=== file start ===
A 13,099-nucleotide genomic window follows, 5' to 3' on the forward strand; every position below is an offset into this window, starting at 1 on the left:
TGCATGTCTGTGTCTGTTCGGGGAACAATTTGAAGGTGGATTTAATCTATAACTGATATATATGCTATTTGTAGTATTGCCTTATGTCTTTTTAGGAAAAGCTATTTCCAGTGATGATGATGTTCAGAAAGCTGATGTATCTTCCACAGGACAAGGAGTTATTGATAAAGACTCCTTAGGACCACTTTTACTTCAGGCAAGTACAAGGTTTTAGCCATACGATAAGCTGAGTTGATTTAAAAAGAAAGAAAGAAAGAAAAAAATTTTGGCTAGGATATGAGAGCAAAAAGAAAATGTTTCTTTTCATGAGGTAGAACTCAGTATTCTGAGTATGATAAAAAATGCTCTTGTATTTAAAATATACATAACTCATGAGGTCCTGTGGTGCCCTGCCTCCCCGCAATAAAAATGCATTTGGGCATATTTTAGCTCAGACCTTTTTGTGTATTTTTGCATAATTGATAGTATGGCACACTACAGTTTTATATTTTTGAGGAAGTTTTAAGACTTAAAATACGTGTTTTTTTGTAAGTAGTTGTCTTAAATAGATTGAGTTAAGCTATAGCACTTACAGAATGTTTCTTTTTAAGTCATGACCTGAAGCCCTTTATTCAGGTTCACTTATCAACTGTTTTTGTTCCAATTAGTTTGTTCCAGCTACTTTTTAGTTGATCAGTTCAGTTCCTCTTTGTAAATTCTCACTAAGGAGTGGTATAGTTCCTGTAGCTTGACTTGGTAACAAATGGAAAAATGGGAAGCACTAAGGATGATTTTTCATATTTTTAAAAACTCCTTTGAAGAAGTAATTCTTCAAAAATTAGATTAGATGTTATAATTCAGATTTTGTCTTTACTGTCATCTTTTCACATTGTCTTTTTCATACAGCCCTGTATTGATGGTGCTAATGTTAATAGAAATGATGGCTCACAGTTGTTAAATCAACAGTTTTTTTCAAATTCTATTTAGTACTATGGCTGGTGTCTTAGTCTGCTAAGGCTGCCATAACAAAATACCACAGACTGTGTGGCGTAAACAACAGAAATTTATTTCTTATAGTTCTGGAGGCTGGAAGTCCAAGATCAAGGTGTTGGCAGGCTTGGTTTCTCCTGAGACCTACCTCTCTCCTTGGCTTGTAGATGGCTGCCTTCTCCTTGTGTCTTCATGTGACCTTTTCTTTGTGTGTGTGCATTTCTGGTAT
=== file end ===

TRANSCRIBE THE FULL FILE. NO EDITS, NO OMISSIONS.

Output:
A 13,099-nucleotide genomic window follows, 5' to 3' on the forward strand; every position below is an offset into this window, starting at 1 on the left:
TGCATGTCTGTGTCTGTTCGGGGAACAATTTGAAGGTGGATTTAATCTATAACTGATATATATGCTATTTGTAGTATTGCCTTATGTCTTTTTAGGAAAAGCTATTTCCAGTGATGATGATGTTCAGAAAGCTGATGTATCTTCCACAGGACAAGGAGTTATTGATAAAGACTCCTTAGGACCACTTTTACTTCAGGCAAGTACAAGGTTTTAGCCATACGATAAGCTGAGTTGATTTAAAAAGAAAGAAAGAAAGAAAAAAATTTTGGCTAGGATATGAGAGCAAAAAGAAAATGTTTCTTTTCATGAGGTAGAACTCAGTATTCTGAGTATGATAAAAAATGCTCTTGTATTTAAAATATACATAACTCATGAGGTCCTGTGGTGCCCTGCCTCCCCGCAATAAAAATGCATTTGGGCATATTTTAGCTCAGACCTTTTTGTGTATTTTTGCATAATTGATAGTATGGCACACTACAGTTTTATATTTTTGAGGAAGTTTTAAGACTTAAAATACGTGTTTTTTTGTAAGTAGTTGTCTTAAATAGATTGAGTTAAGCTATAGCACTTACAGAATGTTTCTTTTTAAGTCATGACCTGAAGCCCTTTATTCAGGTTCACTTATCAACTGTTTTTGTTCCAATTAGTTTGTTCCAGCTACTTTTTAGTTGATCAGTTCAGTTCCTCTTTGTAAATTCTCACTAAGGAGTGGTATAGTTCCTGTAGCTTGACTTGGTAACAAATGGAAAAATGGGAAGCACTAAGGATGATTTTTCATATTTTTAAAAACTCCTTTGAAGAAGTAATTCTTCAAAAATTAGATTAGATGTTATAATTCAGATTTTGTCTTTACTGTCATCTTTTCACATTGTCTTTTTCATACAGCCCTGTATTGATGGTGCTAATGTTAATAGAAATGATGGCTCACAGTTGTTAAATCAACAGTTTTTTTCAAATTCTATTTAGTACTATGGCTGGTGTCTTAGTCTGCTAAGGCTGCCATAACAAAATACCACAGACTGTGTGGCGTAAACAACAGAAATTTATTTCTTATAGTTCTGGAGGCTGGAAGTCCAAGATCAAGGTGTTGGCAGGCTTGGTTTCTCCTGAGACCTACCTCTCTCCTTGGCTTGTAGATGGCTGCCTTCTCCTTGTGTCTTCATGTGACCTTTTCTTTGTGTGTGTGCATTTCTGGTAT